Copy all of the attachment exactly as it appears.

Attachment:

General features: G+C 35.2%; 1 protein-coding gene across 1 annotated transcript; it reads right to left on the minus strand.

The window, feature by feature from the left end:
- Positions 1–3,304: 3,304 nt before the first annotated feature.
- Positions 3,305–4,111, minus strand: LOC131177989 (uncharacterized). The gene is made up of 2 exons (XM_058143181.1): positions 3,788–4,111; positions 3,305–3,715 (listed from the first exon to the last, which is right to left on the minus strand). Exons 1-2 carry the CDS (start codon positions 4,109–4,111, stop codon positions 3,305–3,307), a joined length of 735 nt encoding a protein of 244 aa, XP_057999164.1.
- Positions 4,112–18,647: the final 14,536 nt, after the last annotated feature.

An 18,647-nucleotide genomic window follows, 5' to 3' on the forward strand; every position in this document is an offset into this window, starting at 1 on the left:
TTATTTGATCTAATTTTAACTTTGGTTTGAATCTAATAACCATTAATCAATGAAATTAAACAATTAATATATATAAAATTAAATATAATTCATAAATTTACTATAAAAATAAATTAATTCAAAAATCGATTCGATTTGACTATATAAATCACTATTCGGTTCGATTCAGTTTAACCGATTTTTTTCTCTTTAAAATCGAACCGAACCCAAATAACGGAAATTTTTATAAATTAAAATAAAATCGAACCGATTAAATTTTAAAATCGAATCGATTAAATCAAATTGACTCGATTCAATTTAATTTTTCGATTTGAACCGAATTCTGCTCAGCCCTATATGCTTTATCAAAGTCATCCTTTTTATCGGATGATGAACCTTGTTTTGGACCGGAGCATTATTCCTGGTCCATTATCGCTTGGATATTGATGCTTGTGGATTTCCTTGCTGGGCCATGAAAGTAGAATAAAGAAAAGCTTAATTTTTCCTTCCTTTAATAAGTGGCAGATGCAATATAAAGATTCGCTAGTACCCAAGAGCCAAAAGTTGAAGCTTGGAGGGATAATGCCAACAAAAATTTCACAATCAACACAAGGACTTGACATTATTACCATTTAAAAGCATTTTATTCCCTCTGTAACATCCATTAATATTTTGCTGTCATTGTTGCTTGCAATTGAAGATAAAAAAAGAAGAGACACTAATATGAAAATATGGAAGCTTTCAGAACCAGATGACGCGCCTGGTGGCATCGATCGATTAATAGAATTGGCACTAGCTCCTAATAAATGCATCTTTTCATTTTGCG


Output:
General features: G+C 35.2%; 1 protein-coding gene across 1 annotated transcript; it reads right to left on the minus strand.

The window, feature by feature from the left end:
- Positions 1–3,304: 3,304 nt before the first annotated feature.
- Positions 3,305–4,111, minus strand: LOC131177989 (uncharacterized). The gene is made up of 2 exons (XM_058143181.1): positions 3,788–4,111; positions 3,305–3,715 (listed from the first exon to the last, which is right to left on the minus strand). Exons 1-2 carry the CDS (start codon positions 4,109–4,111, stop codon positions 3,305–3,307), a joined length of 735 nt encoding a protein of 244 aa, XP_057999164.1.
- Positions 4,112–18,647: the final 14,536 nt, after the last annotated feature.

An 18,647-nucleotide genomic window follows, 5' to 3' on the forward strand; every position in this document is an offset into this window, starting at 1 on the left:
TTATTTGATCTAATTTTAACTTTGGTTTGAATCTAATAACCATTAATCAATGAAATTAAACAATTAATATATATAAAATTAAATATAATTCATAAATTTACTATAAAAATAAATTAATTCAAAAATCGATTCGATTTGACTATATAAATCACTATTCGGTTCGATTCAGTTTAACCGATTTTTTTCTCTTTAAAATCGAACCGAACCCAAATAACGGAAATTTTTATAAATTAAAATAAAATCGAACCGATTAAATTTTAAAATCGAATCGATTAAATCAAATTGACTCGATTCAATTTAATTTTTCGATTTGAACCGAATTCTGCTCAGCCCTATATGCTTTATCAAAGTCATCCTTTTTATCGGATGATGAACCTTGTTTTGGACCGGAGCATTATTCCTGGTCCATTATCGCTTGGATATTGATGCTTGTGGATTTCCTTGCTGGGCCATGAAAGTAGAATAAAGAAAAGCTTAATTTTTCCTTCCTTTAATAAGTGGCAGATGCAATATAAAGATTCGCTAGTACCCAAGAGCCAAAAGTTGAAGCTTGGAGGGATAATGCCAACAAAAATTTCACAATCAACACAAGGACTTGACATTATTACCATTTAAAAGCATTTTATTCCCTCTGTAACATCCATTAATATTTTGCTGTCATTGTTGCTTGCAATTGAAGATAAAAAAAGAAGAGACACTAATATGAAAATATGGAAGCTTTCAGAACCAGATGACGCGCCTGGTGGCATCGATCGATTAATAGAATTGGCACTAGCTCCTAATAAATGCATCTTTTCATTTTGCG